HTTP PUT is enabled on the web server. The file /7e3171d6f3b2563.txt was uploaded to the server using the PUT verb, and the contents of the file were subsequently retrieved using the GET verb.
The HTTP PUT method is used to upload data which is saved on the server at a user-supplied URL. If enabled, an attacker can place arbitrary, and potentially malicious, content into the application. Depending on the server's configuration, this may lead to compromise of other users (by uploading client-executable scripts), compromise of the server (by uploading server-executable code), or other attacks.
You should refer to your platform's documentation to determine how to disable the HTTP PUT method on the server.
PUT /7e3171d6f3b2563.txt HTTP/1.0 Host: primeworld.com Content-Length: 16
ASP.NET debugging is enabled on the server. The user context used to scan the application does not appear to be permitted to perform debugging, so this is not an immediately exploitable issue. However, if you were able to obtain or guess appropriate platform-level credentials, you may be able to perform debugging.
ASP.NET allows remote debugging of web applications, if configured to do so. By default, debugging is subject to access control and requires platform-level authentication.
If an attacker can successfully start a remote debugging session, this is likely to disclose sensitive information about the web application and supporting infrastructure which may be valuable in formulating targetted attacks against the system.
To disable debugging, open the Web.config file for the application, and find the <compilation> element within the <system.web> section. Set the debug attribute to "false". Note that it is also possible to enable debugging for all applications within the Machine.config file. You should confirm that debug attribute in the <compilation> element has not been set to "true" within the Machine.config file also.
It is strongly recommended that you refer to your platform's documentation relating to this issue, and do not rely solely on the above remediation.
The cookie does not appear to contain a session token, which may reduce the risk associated with this issue. You should review the contents of the cookie to determine its function.
There is usually no good reason not to set the HttpOnly flag on all cookies. Unless you specifically require legitimate client-side scripts within your application to read or set a cookie's value, you should set the HttpOnly flag by including this attribute within the relevant Set-cookie directive.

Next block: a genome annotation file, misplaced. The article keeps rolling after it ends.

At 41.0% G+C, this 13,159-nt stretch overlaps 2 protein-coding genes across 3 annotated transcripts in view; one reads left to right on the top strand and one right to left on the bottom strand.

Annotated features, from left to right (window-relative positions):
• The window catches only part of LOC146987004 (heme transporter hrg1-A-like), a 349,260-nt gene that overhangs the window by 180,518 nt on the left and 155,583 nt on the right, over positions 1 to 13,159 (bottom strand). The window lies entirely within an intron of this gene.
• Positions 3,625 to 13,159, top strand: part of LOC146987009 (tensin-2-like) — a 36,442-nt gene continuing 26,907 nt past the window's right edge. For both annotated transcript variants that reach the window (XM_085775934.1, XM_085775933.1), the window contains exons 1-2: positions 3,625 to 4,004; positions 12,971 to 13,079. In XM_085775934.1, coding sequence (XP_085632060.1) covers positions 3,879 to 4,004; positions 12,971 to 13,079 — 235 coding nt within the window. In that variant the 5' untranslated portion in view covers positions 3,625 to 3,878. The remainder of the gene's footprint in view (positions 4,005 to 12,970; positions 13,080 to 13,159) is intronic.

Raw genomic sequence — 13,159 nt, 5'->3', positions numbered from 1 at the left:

You should be aware that the restrictions imposed by the HttpOnly flag can potentially be circumvented in some circumstances, and that numerous other serious attacks can be delivered by client-side script injection, aside from simple cookie stealing.
GET / HTTP/1.1 Host: primeworld.com Proxy-Connection: keep-alive User-Agent: Mozilla/5.0 (Windows; U; Windows NT 6.1; en-US) AppleWebKit/534.16 (KHTML, like Gecko) Chrome/10.0.648.205 Safari/534.16 Accept: application/xml,application/xhtml+xml,text/html;q=0.9,text/plain;q=0.8,image/png,*/*;q=0.5 Accept-Encoding: gzip,deflate,sdch Accept-Language: en-US,en;q=0.8 Accept-Charset: ISO-8859-1,utf-8;q=0.7,*;q=0.3
The file robots.txt is used to give instructions to web robots, such as search engine crawlers, about locations within the web site which robots are allowed, or not allowed, to crawl and index.
The presence of the robots.txt does not in itself present any kind of security vulnerability. However, it is often used to identify restricted or private areas of a site's contents. The information in the file may therefore help an attacker to map out the site's contents, especially if some of the locations identified are not linked from elsewhere in the site. If the application relies on robots.txt to protect access to these areas, and does not enforce proper access control over them, then this presents a serious vulnerability.
The robots.txt file is not itself a security threat, and its correct use can represent good practice for non-security reasons. You should not assume that all web robots will honour the file's instructions. Rather, assume that attackers will pay close attention to any locations identified in the file. Do not rely on robots.txt to provide any kind of protection over unauthorised access.
GET /robots.txt HTTP/1.0 Host: primeworld.com
HTTP/1.1 200 OK Content-Length: 74 Content-Type: text/plain Last-Modified: Wed, 31 Mar 2010 12:41:36 GMT Accept-Ranges: bytes ETag: "4963b680cfd0ca1:114a" Server: Microsoft-IIS/6.0 X-Powered-By: ASP.NET Date: Thu, 21 Apr 2011 21:05:56 GMT Connection: close